Had the remittances continued on the double digit annual growth path, the surge in current account deficit could have been less severe in the last two years. In FY16, remittances fully covered the goods trade deficit and it fell short by massive $11.4 billion in FY18 which partially explains the $13.1 billion surge in FY18’s CAD from FY16 levels.
The PMLN government failed to continue on the momentum picked up under Shaukat Tarin’s Pakistan Remittances Initiative. The PRI more than doubled the remittances inflow in PPP term (FY08-13); but the momentum was lost in FY16 - the remittances grew at a CAGR of 17 percent between FY08-13 while it’s slowed down to 7 percent in PML-N time (FY13-18)
One may argue that there was no juice left to be extracted; hence the remittances growth died down. That is partially true; but Dar and his team lacked innovation to tap other diaspora avenues. And even within the PRI, banking acumen was lacking which had enabled his predecessors to route money sent back home through banking channels.
There is not much potential left to lift inward remittances sent back home for consumption as not only the majority of money is now coming through banking channels but also the incremental workers going abroad in Middle East are falling significantly.
The workers registered abroad averaged at 845K in 2014-16 which declined to 496K in 2017 and in 2018 to date the number is a mere 185K. Mind you, these are gross numbers while there is no record maintained for workers coming back to the country. The global employment opportunities for migrants are falling and there is no way the number can reach back its peak anytime soon.
Thus, there is not much room for boosting consumption based inward money. The prime avenue left for PTI is to capitalize on Diaspora savings to channelize in the country. There have been talks about Diaspora bond in the past many years, but they remained talks.
A range of migrant sending countries including India, Israel, Sri Lanka, and Ethiopia have successfully developed financial instruments to tap into the wealth of their respective diaspora, primarily through the issuance of Diaspora bonds - India on three separate occasions fetched over $35 billion in Diaspora bonds since 1991.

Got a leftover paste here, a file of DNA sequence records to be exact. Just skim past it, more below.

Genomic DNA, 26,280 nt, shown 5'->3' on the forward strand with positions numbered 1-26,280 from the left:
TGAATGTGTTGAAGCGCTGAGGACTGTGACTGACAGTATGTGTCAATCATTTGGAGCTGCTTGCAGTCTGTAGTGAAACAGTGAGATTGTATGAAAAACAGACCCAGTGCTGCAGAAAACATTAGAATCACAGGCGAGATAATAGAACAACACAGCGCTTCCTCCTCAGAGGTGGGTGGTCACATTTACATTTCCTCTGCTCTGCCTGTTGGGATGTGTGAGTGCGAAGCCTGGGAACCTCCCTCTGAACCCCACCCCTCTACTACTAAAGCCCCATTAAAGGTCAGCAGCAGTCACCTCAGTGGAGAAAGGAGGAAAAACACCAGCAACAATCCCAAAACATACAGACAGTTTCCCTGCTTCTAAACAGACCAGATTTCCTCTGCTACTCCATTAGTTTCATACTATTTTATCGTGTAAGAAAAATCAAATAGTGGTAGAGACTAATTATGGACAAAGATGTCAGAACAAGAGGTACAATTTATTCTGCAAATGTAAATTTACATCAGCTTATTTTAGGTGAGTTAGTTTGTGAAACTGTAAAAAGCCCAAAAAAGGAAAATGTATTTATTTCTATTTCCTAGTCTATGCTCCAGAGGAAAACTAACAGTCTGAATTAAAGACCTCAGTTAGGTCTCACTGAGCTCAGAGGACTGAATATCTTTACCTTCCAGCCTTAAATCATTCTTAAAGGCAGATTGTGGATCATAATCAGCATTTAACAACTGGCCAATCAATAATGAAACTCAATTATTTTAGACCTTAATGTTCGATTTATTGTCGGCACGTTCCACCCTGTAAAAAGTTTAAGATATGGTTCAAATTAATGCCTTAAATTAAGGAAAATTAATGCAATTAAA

Pakistan needs to follow suit. It’s amongst the 100-days agenda spelled out by PTI before election to tap diaspora savings to bring much needed foreign exchange. One needs to be cognizant of the fact that these bonds could be one-time and may help in fetching foreign capital in short to medium term but, unlike remittances, not a long term sustainable solution.
Anyhow, given the US lobbying against probable IMF bailout package to Pakistan due to growing Chinese debt, tapping Pakistani’s wealth abroad is one of the very few options with no strings attached. However, there is a need to circumvent the two sets of constraints including; Diaspora’s lack of trust in institutions within Pakistan, and the country’s persistent regulatory challenges.
Here the PTI comes in play. The best bet Imran has to leverage his personal goodwill to build the trust. A survey (see figure), conducted by the ADB, amongst the Pakistani Diaspora in the US found that a significant numbers of respondents (83 per cent) feel that, given the right conditions, their own Pakistan-related giving could increase significantly.
The annual combined wages of Pakistani Diaspora are estimated, in 2015, to be around US$52 billion equating to around 20 percent of Pakistan’s then GDP. This is such a huge potential that cannot be ignored.
The good news is that FY19 starts at a high note -the monthly remittances inflows jumped by 25 percent (YoY) and 21 percent (MoM) to stand at $1.9 billion in July18. The euphoria cannot be attributed to the election results as the elections took place in the last week of July. It could be seasonal adjustment as flows remain up and down around Eid and similar trend was observed in the previous year too.
Any impact of Naya Pakistan on inward remittances would be visible from August; the anecdotes suggest that there is some surge in money sent home and the weekly reserves position also suggests that current account deficit is falling in August.
Only time would tell that how much of this is attributed to hike in remittances.